Travel Theme: Pairs

The weekly challenge over at Where’s My Backpack is Pairs.
Here, then, are a few sets of pairs from my travels.

Winter Garden Stalls

A pair of doors, Winter Gardens theatre, Blackpool

King and Queen's throne

A Pair of Thrones, Rosenborg Castle, Copenhagen

Doggie watering hole

Doggie public “fountain”, Eyam, Derbyshire

St Peter Basilica 2

A Pair of Cherubs. St. Peter’s Basilica, Rome

Impromptu Road Trip!

StAndrews-Map

Well now.

For all my moaning about not having an upcoming trip to plan, one just fell into my lap. It’s only a quick road trip for a “YAY!!” reason but it counts!  We will be organizing a major trip, hoping to do that next year sometime depending on how the savings are mounting up but until we know for sure, I could only do some general websurfing.

I have the first week in August booked off holidays from work. I booked a rental car yesterday morning, and we had a couple of possible day trips or an overnighter to my cousin’s cottage, exploring the south shore of Nova Scotia. Backtracking a bit to June, my husband was informed that his application to be a Permanent Resident of Canada was approved. We’ve been waiting for the official paperwork/certificate to arrive at the office of the Immigration consultant who would then have us in for a meeting to go over the last bits and pieces. We knew that we would have to cross the Canadian border for an official “landing” though we had thought we could actually do it here in Halifax.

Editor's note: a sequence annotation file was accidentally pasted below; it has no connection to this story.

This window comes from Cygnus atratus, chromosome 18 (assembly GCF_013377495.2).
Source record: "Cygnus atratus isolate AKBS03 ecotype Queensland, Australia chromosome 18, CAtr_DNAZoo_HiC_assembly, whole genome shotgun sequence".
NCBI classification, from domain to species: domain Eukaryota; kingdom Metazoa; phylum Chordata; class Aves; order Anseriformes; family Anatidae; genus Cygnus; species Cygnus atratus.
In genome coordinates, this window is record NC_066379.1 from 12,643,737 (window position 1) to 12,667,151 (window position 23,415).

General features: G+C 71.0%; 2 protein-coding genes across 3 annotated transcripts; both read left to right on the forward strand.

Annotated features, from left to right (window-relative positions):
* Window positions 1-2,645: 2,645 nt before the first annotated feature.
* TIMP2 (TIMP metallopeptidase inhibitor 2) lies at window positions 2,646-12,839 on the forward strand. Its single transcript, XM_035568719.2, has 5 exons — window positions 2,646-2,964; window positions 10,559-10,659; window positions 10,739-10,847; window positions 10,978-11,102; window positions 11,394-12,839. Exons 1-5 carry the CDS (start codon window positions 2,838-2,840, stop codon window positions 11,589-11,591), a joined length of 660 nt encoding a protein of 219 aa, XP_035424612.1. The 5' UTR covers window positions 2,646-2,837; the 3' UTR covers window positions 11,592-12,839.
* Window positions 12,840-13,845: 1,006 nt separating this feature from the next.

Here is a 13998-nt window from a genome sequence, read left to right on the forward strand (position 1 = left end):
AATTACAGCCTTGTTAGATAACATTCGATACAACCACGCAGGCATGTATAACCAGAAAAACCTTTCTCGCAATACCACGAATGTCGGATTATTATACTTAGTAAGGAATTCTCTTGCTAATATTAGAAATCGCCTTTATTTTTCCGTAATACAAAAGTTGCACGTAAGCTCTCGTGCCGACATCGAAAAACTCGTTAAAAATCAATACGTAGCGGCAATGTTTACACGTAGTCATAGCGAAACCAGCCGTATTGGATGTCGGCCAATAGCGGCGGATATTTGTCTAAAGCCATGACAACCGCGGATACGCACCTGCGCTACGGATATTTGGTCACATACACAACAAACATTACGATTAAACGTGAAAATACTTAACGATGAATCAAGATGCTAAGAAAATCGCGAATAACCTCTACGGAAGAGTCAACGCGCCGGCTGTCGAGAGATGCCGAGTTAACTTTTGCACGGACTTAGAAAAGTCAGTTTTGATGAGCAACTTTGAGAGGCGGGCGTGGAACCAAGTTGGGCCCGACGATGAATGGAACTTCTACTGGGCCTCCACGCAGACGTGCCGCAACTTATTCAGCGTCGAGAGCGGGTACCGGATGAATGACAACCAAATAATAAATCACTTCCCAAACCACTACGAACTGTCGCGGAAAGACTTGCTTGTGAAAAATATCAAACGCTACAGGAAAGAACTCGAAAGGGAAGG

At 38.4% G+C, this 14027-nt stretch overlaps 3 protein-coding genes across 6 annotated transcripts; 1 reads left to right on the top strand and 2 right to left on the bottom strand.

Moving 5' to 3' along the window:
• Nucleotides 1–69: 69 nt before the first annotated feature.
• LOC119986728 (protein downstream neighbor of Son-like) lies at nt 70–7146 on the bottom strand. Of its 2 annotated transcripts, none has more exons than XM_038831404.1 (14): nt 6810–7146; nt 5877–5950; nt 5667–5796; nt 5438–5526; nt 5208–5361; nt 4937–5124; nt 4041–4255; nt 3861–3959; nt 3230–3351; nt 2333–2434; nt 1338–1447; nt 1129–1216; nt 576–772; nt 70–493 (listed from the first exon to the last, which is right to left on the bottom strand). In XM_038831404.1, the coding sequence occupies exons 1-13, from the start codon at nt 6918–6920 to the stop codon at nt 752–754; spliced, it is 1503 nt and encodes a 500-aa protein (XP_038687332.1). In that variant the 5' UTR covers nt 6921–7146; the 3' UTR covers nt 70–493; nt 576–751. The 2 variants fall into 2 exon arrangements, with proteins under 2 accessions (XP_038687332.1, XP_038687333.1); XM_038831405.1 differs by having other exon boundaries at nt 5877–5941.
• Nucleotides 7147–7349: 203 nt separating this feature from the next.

Yesterday, I called the office and they said they were just going to call me and tell me they’d received the papers but also to tell me that we couldn’t do the interview in Halifax and we’d have to go to the border after all. That means…road trip!

It’s about a 6 hour drive to the US border at St. Stephen, New Brunswick/Calais, Maine. There is another border crossing a bit further north at Houlton, Maine and it’s about the same amount of driving time. It’s a long way to go to come back the same day so an overnight in a hotel is in order. While looking around, I came across some nice hotels at St. Andrews, New Brunswick and have discovered that it’s a historic old resort town and a lovely little spot.